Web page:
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Soft Root Beer Soda Recipe

Photo by Shutterstock/Brent Hofacker

The dominant flavor in this 1800s-style root beer is sassafras. This carbonated, nonalcoholic root beer tastes as sweet as modern commercial soda, but you can cut back on the sugar, if desired. For a more intense flavor, increase the amounts of roots and spices. The easiest way to package this volume of root beer is in three 3-liter plastic bottles and one 2-liter plastic bottle.

Fermentation Time

Fermentation Type: Alcoholic

Primary Fermentation: 2 to 3 days

Total Time: 2 to 3 days

Shelf Life: 1 month                

Yield: 3 gallons.

Ingredients

  • 2 pounds cane sugar
  • 1 pound brown sugar
  • 1 ounce sassafras root bark (about 6 tablespoons)
  • 0.8 ounce sarsaparilla root bark (about 6 tablespoons)
  • 0.4 ounce licorice root (about 2 tablespoons)
  • 3 star anise pods
  • 2 vanilla beans, or 2 teaspoons vanilla extract
  • 11-gram sachet of Fermentis US-05 dried ale yeast

Photo by Shutterstock/Goncharuk Maks

Instructions

  1. To a 2-gallon or larger pot, add 1 3/4 gallons of water and begin heating. Stir in the sugars, and then add the sassafras, sarsaparilla, and licorice root.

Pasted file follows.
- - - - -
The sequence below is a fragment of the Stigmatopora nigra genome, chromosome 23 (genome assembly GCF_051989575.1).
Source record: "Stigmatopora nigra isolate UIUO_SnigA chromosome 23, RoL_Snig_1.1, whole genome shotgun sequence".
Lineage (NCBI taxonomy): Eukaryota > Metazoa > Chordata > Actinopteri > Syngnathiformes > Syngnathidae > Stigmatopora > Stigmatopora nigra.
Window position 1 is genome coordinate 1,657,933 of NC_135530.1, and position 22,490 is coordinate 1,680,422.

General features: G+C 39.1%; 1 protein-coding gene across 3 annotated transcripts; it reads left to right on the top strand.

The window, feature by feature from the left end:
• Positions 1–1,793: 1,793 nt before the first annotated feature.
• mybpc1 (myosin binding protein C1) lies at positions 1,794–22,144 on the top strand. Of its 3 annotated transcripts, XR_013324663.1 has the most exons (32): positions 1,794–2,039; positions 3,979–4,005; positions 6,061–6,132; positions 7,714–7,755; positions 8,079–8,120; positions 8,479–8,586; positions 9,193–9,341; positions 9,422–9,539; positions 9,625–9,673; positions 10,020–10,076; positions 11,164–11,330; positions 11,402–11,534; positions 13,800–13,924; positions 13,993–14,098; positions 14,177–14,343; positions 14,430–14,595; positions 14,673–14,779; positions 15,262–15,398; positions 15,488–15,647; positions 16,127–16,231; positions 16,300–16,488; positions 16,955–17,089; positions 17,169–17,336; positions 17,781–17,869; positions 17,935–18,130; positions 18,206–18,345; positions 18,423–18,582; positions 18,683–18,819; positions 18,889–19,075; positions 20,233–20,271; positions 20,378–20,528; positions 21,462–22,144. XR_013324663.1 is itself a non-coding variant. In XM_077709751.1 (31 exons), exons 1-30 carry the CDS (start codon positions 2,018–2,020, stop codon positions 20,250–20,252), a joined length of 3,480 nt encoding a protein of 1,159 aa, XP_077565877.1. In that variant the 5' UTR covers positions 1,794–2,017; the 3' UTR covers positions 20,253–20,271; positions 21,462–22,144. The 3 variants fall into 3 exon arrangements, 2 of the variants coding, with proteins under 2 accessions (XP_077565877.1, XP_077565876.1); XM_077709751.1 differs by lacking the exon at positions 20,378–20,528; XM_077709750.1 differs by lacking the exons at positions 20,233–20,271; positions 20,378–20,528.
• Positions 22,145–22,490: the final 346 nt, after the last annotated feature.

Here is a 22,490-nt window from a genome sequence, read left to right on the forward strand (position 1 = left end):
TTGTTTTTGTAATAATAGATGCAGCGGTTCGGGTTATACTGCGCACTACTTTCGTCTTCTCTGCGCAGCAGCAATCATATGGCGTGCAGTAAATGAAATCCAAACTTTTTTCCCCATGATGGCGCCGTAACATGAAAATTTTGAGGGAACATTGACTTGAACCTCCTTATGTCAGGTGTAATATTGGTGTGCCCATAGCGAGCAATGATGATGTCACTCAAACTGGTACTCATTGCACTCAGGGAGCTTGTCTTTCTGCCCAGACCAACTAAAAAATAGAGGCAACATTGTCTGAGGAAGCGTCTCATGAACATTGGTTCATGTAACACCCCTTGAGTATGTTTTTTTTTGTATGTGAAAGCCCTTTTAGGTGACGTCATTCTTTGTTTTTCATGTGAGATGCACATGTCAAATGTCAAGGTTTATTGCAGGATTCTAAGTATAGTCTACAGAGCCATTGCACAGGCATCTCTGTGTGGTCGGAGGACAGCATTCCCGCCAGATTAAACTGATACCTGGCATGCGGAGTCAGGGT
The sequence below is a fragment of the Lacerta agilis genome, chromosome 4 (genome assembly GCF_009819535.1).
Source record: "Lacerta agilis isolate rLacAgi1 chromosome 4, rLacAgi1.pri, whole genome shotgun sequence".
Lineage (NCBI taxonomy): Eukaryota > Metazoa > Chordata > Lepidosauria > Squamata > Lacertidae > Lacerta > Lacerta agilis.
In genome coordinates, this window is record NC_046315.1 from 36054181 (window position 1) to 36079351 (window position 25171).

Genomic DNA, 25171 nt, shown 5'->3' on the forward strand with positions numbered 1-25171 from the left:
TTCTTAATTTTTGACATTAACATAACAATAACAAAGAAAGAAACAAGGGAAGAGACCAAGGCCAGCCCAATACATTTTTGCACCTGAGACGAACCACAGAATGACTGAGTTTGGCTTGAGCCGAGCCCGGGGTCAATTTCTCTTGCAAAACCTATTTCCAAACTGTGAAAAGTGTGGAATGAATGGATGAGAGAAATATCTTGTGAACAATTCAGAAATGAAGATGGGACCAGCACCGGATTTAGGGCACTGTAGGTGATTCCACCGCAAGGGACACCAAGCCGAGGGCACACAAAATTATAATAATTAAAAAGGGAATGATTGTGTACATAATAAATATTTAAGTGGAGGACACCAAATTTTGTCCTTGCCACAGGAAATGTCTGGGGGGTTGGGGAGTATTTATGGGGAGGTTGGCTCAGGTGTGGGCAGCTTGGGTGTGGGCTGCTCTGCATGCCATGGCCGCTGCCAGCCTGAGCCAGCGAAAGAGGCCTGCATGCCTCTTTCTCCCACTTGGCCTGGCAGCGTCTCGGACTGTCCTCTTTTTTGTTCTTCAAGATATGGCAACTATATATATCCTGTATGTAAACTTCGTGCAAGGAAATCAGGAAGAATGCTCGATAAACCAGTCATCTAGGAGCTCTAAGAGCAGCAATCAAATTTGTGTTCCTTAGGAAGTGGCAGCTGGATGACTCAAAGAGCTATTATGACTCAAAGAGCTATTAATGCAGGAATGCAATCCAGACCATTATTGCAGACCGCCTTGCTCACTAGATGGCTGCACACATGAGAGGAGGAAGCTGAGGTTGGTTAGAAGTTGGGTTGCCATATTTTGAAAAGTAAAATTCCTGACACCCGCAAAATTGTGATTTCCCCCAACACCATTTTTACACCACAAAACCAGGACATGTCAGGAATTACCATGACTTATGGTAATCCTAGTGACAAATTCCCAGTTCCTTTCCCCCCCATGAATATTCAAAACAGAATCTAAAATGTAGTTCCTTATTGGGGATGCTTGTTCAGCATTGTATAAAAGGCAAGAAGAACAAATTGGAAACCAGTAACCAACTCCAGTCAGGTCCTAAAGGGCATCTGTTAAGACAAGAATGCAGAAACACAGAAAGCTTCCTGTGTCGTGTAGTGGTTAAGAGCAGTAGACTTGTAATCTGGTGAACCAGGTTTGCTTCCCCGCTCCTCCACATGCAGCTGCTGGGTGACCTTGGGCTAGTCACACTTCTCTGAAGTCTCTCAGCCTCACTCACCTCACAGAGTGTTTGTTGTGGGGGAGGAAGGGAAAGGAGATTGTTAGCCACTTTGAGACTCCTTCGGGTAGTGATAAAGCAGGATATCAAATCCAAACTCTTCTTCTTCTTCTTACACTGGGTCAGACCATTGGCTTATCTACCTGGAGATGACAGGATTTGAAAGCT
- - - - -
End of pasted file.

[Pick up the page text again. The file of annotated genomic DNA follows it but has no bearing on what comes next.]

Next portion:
2. Bring the mixture to boil, boil for 8 minutes, and then add the star anise and vanilla, and boil for an additional 2 minutes. You should have 1 1/2 gallons of root extract.
  3. Place the lid on the pot and lower it into a sink full of cold water. Change the water every 5 minutes, until the pot is cool to the touch. Then, change the water one last time, and add 6 to 9 pounds of ice to the sink. Let the pot cool in the ice bath for at least 10 minutes.
  4. Clean and sanitize your bottles. Fill each halfway with cold water, and then siphon or funnel your root extract into the bottles, leaving 1 to 2 inches of headspace. (If you’re using a funnel, pour the liquid through a fine-mesh strainer to remove the solids.) Add about 1/8 teaspoon yeast to each bottle. Seal the bottles.
  5. Allow the root beer to carbonate at room temperature for 2 to 3 days. After the first day, squeeze the bottles every 12 hours; when they feel hard, refrigerate them. Cool for at least 3 days before drinking.

Visit Back to the Roots of Root Beer to learn about the origins of root beer, or make your own hard soda with our Hard Root Beer Recipe.

Published on Jun 16, 2020

Grit Magazine

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